of passengers and huge loads of freight all over the world by road, rail, water and air. At present
most vehicles use fossil fuels (petrol, fuel oil or
diesel) which are not renewable and emit CO2.
Sustainable alternatives are bio-fuels such as
ethanol and bio-diesel. Cars can be modified to
run on ethanol and trucks, trains, ships and planes
can be modified to run on bio-diesel. Planes will
probably always need liquid fuels where a small
weight of fuel provides a lot of energy. However,
fuel crops may have to compete for land with food
Airbus crops and better options are possible for other
vehicles. For big ships these options may involve
new developments in wind and solar technology
coupled with energy efficient engines. And for trains, trucks and cars the options are likely to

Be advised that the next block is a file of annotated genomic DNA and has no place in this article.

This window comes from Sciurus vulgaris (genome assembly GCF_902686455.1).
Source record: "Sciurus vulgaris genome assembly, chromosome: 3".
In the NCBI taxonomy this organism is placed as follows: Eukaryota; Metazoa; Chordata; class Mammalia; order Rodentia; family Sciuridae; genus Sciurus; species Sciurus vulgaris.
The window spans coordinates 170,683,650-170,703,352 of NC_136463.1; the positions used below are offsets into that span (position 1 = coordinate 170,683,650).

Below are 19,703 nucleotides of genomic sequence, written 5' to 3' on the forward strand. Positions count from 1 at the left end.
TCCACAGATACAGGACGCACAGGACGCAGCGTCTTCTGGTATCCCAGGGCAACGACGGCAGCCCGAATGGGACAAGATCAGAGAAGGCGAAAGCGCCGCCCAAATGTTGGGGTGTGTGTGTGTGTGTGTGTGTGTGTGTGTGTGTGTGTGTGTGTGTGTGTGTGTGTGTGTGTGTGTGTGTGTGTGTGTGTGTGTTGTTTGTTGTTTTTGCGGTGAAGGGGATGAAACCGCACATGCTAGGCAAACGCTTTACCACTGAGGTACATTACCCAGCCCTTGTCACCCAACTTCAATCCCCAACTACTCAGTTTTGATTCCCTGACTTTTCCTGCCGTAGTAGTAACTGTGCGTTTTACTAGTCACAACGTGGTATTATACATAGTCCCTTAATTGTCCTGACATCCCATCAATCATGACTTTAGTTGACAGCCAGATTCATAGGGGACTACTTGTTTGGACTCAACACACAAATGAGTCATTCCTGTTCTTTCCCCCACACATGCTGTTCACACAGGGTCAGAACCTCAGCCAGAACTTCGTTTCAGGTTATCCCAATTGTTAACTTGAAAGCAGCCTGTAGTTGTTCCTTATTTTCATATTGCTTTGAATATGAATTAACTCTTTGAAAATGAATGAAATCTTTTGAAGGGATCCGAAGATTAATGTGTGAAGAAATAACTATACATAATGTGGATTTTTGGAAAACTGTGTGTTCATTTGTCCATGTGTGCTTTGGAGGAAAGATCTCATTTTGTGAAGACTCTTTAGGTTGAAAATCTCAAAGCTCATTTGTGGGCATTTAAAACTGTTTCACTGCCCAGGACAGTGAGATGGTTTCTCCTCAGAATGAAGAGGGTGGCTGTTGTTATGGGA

involve electricity. Hybrid cars that combine the use of petrol and electric engines are already
available. They produce at least 50% less CO 2 than conventional vehicles. Electric trains have
been in use for a long time and all-electric cars are already used in some countries. Of course,
electric vehicles are only sustainable if the electricity they use is produced sustainably!
Smelting and chemical industries are major consumers of primary energy. They provide all the
materials that the modern world depends on from metals, cement and plastics to paper, textiles
and medicines. Fossil fuels provide heat for most industrial processes. Coal is also used as a
source of carbon to reduce ores to metals, and oil and natural gas as sources of hydrocarbons for